Eating Fish Provides Immediate CVD Benefits for Young Women

December 05, 2011

December 5, 2011 (Copenhagen, Denmark) — The first large prospective study to examine fish consumption among young women has shown that even moderate intake of fish, just once a week, can be cardioprotective [1]. The findings are important for a number of reasons, says lead author Dr Marin Str ø m (Statens Serum Institut, Copenhagen, Denmark), who reports the results together with colleagues online December 5, 2011 in Hypertension.

First of all, they illustrate that the benefits of a healthy lifestyle can be obtained at a relatively young age. "We saw quite strong associations with cardiovascular diseases occurring in the study participants when they were in their late 30s," Strøm told heartwire . "The biggest challenge in getting health messages like this across to younger populations is that usually the benefits may not be evident for 30 or 40 years, but our study shows that this is not the case." By demonstrating that the benefits of eating fish are immediate, she and her colleagues believe it will be easier to convince people to make healthy choices."This is one of the things that makes our study stand out from most of the previous work in the field," she observes.

The research is also among the first to be conducted in women of childbearing age and examines primary prevention, she says. Most prior studies of this nature have been conducted in men, in the context of secondary prevention after a cardiovascular event. Studying women separately is important, Strøm says, because there is evidence that certain risk factors that can be influenced by fish consumption, such as triglyceride levels, "may have a more negative influence on cardiovascular risk in women than in men."

Never-Eaters Have Triple the Risk of CVD Compared With Fish Consumers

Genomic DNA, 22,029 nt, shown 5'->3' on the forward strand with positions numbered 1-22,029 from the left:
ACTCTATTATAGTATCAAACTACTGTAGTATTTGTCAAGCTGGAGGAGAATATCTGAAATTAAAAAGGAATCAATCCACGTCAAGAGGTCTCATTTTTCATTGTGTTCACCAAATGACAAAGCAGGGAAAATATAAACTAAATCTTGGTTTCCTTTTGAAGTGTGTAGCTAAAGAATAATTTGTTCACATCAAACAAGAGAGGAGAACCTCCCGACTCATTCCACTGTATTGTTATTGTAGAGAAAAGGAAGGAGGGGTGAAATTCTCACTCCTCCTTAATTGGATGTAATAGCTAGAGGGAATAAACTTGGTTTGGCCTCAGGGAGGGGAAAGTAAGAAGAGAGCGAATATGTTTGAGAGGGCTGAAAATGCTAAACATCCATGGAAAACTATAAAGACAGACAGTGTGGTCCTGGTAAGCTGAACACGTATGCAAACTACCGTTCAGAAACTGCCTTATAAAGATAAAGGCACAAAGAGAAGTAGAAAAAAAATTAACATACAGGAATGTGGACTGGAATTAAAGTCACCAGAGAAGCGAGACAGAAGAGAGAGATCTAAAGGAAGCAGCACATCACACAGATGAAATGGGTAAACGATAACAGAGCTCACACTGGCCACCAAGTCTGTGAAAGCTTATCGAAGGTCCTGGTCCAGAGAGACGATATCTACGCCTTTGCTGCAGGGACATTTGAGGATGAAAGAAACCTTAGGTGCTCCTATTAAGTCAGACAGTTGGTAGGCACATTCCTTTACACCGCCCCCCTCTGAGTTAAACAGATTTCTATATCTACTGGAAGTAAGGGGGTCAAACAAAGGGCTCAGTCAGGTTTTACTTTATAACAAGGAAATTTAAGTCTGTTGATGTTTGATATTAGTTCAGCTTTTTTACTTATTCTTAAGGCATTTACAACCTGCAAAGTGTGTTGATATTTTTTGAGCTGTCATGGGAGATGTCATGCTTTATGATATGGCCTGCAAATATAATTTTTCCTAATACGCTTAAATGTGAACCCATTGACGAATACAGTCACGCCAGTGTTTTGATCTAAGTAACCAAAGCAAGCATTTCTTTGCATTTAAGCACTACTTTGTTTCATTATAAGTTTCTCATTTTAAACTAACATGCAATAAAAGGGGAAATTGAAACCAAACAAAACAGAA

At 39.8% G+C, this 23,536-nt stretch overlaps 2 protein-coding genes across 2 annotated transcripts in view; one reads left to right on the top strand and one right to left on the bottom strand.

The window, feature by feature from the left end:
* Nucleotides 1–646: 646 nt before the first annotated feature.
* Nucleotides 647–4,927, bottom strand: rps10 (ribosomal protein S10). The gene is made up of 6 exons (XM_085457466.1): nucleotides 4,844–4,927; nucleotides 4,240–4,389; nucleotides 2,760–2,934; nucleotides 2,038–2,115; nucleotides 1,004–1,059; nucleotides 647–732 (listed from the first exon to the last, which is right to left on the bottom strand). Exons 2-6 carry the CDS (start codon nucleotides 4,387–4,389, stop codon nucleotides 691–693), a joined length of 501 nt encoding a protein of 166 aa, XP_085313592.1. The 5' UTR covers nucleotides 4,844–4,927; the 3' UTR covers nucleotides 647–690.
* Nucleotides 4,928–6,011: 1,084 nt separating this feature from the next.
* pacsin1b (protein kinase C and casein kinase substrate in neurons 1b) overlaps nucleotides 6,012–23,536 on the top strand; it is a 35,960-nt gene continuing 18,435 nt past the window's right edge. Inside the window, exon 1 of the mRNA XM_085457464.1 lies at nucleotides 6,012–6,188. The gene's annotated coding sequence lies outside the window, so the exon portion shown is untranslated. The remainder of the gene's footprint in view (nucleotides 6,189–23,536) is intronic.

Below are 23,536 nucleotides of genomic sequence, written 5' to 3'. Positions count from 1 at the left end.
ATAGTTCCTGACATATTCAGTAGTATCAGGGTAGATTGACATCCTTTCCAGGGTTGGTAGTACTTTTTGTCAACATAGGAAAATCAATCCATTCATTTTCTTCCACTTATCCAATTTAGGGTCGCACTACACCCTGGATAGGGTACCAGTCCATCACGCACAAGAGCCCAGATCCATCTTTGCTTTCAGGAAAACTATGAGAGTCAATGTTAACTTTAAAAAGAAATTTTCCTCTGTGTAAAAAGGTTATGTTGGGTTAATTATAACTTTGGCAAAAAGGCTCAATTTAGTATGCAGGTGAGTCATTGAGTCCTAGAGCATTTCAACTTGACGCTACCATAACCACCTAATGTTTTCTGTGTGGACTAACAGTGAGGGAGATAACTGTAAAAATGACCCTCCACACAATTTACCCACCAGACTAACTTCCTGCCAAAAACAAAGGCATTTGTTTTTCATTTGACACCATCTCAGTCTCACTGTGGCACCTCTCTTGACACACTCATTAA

Strøm and colleagues used the Danish National Birth Cohort to identify young women and examine whether or not eating fish rich in omega-3 fatty acids might reduce cardiovascular risk, by linking to CV events as recorded in the Danish National Patients Registry.

Almost 50 000 women, with a median age of 30, were interviewed in early pregnancy by telephone or answered food frequency questionnaires about how much and how often they ate fish and what types. They were also questioned about other lifestyle choices and family history. Individuals taking fish-oil capsules (less than 5% of the population) were excluded from the analysis because it was not possible to calculate the actual intake of n-3 fatty acids from this source, said Strøm.

There were 577 cardiovascular events during the follow-up period (1996–2008; median eight years). Specifically, there were 328 events due to hypertensive disease, 146 due to cerebrovascular causes, and 103 from ischemic heart disease.

Those women who never or very rarely ate fish had an almost doubling of cardiovascular disease risk compared with those who ate fish every week (corresponding to 10 g of fish per day or higher; adjusted hazard ratio for lowest vs highest intake 1.91).

And in a subset of women who consistently reported the same frequency of fish intake on three different occasions during a period of 30 weeks, there was a threefold higher CVD risk for those women who never ate fish compared with those eating it every week (adjusted hazard ratio for lowest vs highest intake 2.91).

The women in this study mainly ate cod, plaice, salmon, herring, and mackerel, says Strøm.

The results, she says, are in line with previous observational studies based on older women that suggest that the potential cardiovascular benefits of fish can be obtained with relatively moderate intake of even just a couple of times a month.

However, she stresses that to obtain the greatest gain from fish, it should be consumed as a main meal at least twice a week. "There are other health benefits that are obtained only at high intakes," she observes.

Nutrients in Fish Essential for Fetal Brain Development

In answer to a question about the risk/benefit of fish for pregnant women, particularly with regard to mercury content, Strøm noted that species with high mercury contents, such as shark, "are not commonly consumed in Denmark." Nevertheless, she notes, most developed countries have now developed dietary guidelines for pregnant women advising that they should not eat predator fish in large amounts.

Fish is the most important dietary source for the fetus to ensure optimal brain development.

But she also observes that there have been studies that have shown that the gains from the particular nutrients found in fish, such as long-chain n-3 polyunsaturated fatty acids and selenium, outweigh the risks from contaminants such as mercury in pregnant women. "Fish is the most important dietary source for the fetus to obtain the long-chain fatty acids that we believe are necessary to ensure optimal brain development," she says. And a recent US review concluded that despite the risk of environmental contaminants with some fish types, the benefits of eating fish still outweigh the risks, she notes.

The authors report no conflicts of interest.


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